Strategic priority 3: address social vulnerability

Our data on social vulnerability are necessarily partial; our sampling methods and the use of online and telephone data collection methods mean that we have likely not captured the full extent of the interaction between these vulnerabilities and COVID-19. However, we can say that Tudor Hart’s classic inverse care law (which postulates that patients most in need of healthcare are the ones least likely to receive it) also played out at many levels during the pandemic.35 Patients with disabilities or caring responsibilities sometimes found it difficult to access care. Accessing new systems and navigating remote consultations and convincing healthcare professionals of need was especially challenging for disadvantaged patient groups including the elderly, those with language barriers and those without digital means. Support for these groups is vital. There is genuine concern that remote delivery might have impaired access to healthcare services and increased inequality.36 Further research into the role of translation services and software as well as 24-hour remote support and outreach services to provide these is urgently needed.

Strengths and limitations of the study

Our study drew on what is, to our knowledge, the largest qualitative research data set on acute COVID-19 collected to date. The range of methods of the primary data sets provided very rich data. We captured the perspectives of a diverse sample of patients and health professionals, with some input from other stakeholders. Experienced qualitative researchers, including clinicians and social scientists, systematically analysed the data drawing on applied theories of healthcare quality and safety. Interpretations were checked with a sample of participants. The study has some limitations, however. Because of pandemic restrictions we were not able to observe consultations directly, or record them. We recruited only a limited number of call handlers and support staff. The study was UK based so should be extrapolated with caution to other countries. It is also possible that our sample may have been skewed towards those patients who had more negative experiences, though the accounts resonate with other accounts of the NHS crisis and mortality figures that prevailed at the time. For example, an independent audit of calls for suspected COVID-19 to the NHS 111 telephone advice line in England, initiated after staff themselves raised concerns, found that 60% of calls did not meet the criteria to be classed as ‘safe’.37

In conclusion, it is reassuring that many threats to patient and system safety related to remote assessment of patients with suspected COVID-19 identified in this study have already begun to be addressed. The question of poor system resilience, however, requires wider recognition and urgent action as the NHS contemplates future uncertainties and risks either from the current pandemic or new threats.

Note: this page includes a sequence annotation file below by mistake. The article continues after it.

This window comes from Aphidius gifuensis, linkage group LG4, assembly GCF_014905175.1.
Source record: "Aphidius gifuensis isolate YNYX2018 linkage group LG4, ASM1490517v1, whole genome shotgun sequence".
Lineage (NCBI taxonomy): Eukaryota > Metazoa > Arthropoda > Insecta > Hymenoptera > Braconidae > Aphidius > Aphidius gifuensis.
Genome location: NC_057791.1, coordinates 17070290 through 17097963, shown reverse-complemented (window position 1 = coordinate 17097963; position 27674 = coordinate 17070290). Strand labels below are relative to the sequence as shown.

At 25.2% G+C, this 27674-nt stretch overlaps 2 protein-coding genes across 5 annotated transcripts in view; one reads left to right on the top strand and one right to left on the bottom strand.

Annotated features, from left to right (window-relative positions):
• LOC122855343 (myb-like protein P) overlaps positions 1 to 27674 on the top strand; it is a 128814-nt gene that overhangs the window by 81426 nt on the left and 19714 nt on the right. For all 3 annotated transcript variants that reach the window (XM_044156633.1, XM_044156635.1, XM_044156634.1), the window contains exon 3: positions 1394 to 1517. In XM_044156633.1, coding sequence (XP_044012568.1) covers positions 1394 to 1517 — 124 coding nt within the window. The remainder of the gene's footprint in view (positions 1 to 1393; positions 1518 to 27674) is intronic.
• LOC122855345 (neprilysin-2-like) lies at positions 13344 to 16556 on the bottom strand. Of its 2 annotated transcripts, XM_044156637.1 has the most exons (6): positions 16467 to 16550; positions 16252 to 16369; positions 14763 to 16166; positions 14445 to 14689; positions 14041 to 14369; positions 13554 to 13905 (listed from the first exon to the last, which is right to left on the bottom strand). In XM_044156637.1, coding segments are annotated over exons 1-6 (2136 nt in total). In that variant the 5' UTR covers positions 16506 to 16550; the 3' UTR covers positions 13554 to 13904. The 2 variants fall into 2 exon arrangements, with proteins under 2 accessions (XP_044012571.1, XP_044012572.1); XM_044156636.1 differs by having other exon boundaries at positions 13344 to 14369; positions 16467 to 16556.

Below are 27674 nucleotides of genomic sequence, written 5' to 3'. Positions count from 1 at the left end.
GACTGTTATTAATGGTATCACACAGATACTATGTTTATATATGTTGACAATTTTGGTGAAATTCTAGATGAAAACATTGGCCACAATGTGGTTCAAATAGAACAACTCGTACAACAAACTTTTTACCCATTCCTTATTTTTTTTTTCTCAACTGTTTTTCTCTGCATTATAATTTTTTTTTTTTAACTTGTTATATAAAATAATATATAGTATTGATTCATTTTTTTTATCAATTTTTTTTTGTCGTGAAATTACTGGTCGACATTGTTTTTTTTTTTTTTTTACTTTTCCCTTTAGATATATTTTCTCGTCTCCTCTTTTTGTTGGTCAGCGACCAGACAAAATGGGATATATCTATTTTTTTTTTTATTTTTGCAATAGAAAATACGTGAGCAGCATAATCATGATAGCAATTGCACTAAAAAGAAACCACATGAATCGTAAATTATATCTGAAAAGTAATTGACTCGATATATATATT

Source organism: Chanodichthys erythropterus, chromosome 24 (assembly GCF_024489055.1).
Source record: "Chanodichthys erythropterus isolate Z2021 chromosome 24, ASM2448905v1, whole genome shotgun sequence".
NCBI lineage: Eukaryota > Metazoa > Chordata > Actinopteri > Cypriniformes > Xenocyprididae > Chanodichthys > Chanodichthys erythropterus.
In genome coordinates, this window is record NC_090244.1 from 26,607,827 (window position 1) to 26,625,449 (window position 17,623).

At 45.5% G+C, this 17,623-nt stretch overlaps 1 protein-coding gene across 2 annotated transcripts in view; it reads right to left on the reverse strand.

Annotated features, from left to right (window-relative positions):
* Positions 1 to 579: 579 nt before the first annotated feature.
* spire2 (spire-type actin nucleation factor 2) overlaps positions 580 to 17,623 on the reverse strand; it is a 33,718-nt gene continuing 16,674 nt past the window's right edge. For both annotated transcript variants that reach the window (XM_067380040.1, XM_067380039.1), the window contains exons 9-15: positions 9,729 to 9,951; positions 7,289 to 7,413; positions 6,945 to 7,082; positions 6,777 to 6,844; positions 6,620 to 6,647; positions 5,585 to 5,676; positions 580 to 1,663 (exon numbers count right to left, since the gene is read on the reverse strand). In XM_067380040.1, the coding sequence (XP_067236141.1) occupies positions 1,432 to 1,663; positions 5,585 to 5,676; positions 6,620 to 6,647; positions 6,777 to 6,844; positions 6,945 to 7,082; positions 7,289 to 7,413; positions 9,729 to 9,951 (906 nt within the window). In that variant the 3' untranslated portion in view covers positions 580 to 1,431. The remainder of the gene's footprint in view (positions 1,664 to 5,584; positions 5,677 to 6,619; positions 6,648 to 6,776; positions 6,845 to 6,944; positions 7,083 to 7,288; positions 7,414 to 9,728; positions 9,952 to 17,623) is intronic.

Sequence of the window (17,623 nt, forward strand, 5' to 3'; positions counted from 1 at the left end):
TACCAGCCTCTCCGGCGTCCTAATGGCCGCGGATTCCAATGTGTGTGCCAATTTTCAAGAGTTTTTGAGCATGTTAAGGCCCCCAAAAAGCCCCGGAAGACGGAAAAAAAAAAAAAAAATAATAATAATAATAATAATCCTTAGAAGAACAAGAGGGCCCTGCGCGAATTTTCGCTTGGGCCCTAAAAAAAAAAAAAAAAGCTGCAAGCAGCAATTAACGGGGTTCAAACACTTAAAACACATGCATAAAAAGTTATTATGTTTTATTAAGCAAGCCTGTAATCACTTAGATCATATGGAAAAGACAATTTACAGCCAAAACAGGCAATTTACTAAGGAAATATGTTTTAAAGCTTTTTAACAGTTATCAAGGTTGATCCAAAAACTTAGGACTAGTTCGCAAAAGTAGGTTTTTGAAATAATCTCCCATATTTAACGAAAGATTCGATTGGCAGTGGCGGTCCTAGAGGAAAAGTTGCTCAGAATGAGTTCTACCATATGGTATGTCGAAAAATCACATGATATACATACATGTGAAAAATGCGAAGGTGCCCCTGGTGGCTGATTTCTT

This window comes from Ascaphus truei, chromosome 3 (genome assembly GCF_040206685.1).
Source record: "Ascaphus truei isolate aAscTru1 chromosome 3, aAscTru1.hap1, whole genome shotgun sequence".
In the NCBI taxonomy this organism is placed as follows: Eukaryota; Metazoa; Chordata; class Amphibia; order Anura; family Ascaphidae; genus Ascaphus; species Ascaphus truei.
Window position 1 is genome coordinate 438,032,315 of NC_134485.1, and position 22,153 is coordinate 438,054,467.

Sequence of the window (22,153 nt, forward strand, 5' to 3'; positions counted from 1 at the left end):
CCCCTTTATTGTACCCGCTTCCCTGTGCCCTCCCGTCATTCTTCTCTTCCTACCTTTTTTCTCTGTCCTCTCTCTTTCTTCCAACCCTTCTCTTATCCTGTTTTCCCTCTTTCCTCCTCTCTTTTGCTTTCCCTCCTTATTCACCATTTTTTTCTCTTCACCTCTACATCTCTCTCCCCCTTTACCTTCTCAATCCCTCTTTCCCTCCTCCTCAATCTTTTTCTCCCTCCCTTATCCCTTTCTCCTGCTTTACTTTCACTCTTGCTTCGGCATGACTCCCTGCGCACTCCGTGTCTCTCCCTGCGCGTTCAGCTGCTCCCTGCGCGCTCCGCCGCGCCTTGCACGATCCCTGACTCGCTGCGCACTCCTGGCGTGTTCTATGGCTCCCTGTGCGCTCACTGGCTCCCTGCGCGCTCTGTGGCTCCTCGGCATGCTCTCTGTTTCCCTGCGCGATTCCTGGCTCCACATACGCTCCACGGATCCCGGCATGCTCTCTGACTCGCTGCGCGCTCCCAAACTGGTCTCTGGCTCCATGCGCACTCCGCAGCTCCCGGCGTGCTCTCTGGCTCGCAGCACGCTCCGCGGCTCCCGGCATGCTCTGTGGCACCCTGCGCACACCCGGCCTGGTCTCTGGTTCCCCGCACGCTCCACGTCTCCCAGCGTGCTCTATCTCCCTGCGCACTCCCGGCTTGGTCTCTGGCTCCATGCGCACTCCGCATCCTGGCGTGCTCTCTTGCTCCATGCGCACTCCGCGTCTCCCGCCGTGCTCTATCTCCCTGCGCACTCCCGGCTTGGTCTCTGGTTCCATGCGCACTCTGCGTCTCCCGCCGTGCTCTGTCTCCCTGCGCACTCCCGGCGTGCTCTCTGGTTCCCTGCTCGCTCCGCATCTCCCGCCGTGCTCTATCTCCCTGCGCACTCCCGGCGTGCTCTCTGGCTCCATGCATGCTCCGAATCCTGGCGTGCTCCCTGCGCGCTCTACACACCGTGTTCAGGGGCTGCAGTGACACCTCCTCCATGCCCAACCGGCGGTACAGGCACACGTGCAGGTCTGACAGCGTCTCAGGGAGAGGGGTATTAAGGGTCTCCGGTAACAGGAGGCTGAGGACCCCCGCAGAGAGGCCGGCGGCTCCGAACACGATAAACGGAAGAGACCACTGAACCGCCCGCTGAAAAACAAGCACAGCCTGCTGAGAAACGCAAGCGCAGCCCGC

Data availability statement

Data are available upon reasonable request. Data are available upon reasonable request from the corresponding author.

Ethics statements

Patient consent for publication

Ethics approval

This study involves human participants. Ethical approval for the patient interviews was obtained from the East Midlands–Leicester Central Research Ethics Committee (IRAS Project ID: 283196; REC ref: 20/EM0128) on 4 May 2020. In accordance with the ethics approval, all patient participants gave written informed consent and all focus group participants gave verbal consent which was recorded on the video.

Acknowledgments

We thank the clinicians, patients and other stakeholders who participated in the qualitative studies and workshops. We also thank the patient support groups (LongCovidSOS, Long COVID Support, Longcovid.org, Patient Safety Learning, Positive Path of Wellness and Patient Voices) who helped recruit the participants. A special thanks to the members who helped check the manuscript and the peer reviewers whose comments helped to improve it.

References

Footnotes

  • Twitter @ana_luisa_neves, @tmdfac, @trishgreenhalgh

  • Contributors SW, ALN, AR and EL initially selected, coded and analysed the primary data sets and drafted the first version of the manuscript. TG then redrafted this into a second version. All authors contributed equally to the further analysis as well as to the writing and reviewing of the final manuscript. TG acted as guarantor.

  • Funding This research is funded by the following sources: UK Research and Innovation COVID-19 Emergency Fund via ESRC and NIHR (ES/V010069/1) and Wellcome Trust (WT104830MA). TG’s salary is also part funded by the National Institute for Health Research Oxford Biomedical Research Centre (BRC-1215-20008).

  • Disclaimer The funders had no say in the planning, execution or writing of the paper.

  • Competing interests None declared.

  • Provenance and peer review Not commissioned; externally peer reviewed.